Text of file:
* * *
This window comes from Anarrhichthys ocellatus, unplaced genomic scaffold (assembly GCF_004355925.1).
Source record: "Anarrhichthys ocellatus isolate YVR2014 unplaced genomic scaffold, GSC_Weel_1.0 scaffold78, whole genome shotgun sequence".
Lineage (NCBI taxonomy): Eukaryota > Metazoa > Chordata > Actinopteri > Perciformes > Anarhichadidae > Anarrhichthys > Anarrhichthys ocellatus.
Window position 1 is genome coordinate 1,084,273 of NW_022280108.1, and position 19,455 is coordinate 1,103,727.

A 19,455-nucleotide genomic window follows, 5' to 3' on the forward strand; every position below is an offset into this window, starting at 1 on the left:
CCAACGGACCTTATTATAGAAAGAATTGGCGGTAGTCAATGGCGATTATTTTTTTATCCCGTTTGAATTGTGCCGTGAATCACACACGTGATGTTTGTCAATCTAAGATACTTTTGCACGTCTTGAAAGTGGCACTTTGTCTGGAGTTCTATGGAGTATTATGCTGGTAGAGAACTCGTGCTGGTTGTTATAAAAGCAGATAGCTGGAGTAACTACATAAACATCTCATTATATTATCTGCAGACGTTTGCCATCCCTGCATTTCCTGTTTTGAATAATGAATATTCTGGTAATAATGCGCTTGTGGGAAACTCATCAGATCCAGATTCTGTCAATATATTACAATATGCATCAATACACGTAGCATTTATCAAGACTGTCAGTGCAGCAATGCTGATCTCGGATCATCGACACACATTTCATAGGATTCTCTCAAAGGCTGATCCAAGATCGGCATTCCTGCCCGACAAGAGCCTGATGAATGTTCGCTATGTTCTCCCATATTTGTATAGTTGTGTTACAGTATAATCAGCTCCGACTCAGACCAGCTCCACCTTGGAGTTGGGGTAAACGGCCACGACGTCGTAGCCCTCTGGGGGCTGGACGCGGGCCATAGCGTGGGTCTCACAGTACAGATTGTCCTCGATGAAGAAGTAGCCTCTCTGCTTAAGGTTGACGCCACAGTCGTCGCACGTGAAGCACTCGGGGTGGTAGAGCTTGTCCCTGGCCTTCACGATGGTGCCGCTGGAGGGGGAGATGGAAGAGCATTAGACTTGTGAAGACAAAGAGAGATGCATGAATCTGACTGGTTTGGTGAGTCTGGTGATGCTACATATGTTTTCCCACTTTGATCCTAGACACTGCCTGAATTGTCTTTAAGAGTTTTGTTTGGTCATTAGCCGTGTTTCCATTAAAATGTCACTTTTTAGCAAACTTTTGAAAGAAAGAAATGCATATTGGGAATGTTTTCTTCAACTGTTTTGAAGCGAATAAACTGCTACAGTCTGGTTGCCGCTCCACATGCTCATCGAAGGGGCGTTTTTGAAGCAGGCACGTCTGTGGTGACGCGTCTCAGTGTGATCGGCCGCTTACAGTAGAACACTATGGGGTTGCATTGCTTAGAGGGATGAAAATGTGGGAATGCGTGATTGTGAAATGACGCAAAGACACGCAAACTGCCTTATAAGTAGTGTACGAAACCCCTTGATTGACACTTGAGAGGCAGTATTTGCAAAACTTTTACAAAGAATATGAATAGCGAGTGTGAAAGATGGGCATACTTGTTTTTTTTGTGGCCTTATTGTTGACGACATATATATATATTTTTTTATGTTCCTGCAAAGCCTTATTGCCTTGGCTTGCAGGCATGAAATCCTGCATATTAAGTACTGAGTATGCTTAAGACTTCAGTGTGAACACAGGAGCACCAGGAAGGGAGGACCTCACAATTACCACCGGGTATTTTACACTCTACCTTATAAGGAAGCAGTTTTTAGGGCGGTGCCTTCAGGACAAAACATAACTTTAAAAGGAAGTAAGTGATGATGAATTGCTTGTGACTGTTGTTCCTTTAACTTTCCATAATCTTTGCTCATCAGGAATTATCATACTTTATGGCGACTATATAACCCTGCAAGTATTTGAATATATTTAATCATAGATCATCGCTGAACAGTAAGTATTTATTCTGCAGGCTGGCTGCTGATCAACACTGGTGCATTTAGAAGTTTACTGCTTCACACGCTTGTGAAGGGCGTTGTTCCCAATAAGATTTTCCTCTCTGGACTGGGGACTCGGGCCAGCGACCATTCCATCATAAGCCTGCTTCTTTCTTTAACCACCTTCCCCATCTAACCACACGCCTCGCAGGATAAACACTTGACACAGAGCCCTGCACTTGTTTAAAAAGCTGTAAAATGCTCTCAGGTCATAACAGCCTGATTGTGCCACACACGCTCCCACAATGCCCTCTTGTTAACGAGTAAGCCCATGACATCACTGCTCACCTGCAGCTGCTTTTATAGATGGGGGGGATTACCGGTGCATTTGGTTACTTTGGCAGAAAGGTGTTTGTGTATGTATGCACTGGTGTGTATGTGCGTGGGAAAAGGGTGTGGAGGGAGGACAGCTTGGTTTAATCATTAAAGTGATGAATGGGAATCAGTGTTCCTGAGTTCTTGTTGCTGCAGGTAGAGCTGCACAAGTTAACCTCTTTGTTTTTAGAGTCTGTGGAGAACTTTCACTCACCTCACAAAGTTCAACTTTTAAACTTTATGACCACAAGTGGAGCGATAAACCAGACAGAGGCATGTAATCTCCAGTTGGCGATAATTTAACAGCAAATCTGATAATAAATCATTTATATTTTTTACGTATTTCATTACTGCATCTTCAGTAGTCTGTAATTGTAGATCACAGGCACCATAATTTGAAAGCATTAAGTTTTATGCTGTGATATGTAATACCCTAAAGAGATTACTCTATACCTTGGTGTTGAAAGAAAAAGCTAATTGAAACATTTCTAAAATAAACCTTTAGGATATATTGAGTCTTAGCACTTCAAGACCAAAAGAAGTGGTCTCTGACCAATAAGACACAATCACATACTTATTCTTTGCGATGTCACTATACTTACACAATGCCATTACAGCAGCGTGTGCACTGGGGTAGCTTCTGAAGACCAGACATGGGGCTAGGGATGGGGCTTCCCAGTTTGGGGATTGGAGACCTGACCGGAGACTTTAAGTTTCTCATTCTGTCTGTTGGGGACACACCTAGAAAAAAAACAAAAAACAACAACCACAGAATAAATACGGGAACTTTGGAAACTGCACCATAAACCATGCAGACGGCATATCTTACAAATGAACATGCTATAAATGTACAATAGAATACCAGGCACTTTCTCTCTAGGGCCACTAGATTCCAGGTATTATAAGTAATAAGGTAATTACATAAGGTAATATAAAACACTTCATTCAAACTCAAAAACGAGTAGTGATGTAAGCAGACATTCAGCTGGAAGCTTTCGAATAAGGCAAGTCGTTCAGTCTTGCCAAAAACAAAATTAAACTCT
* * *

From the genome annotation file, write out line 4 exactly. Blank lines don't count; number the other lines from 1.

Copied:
Window position 1 is genome coordinate 1,084,273 of NW_022280108.1, and position 19,455 is coordinate 1,103,727.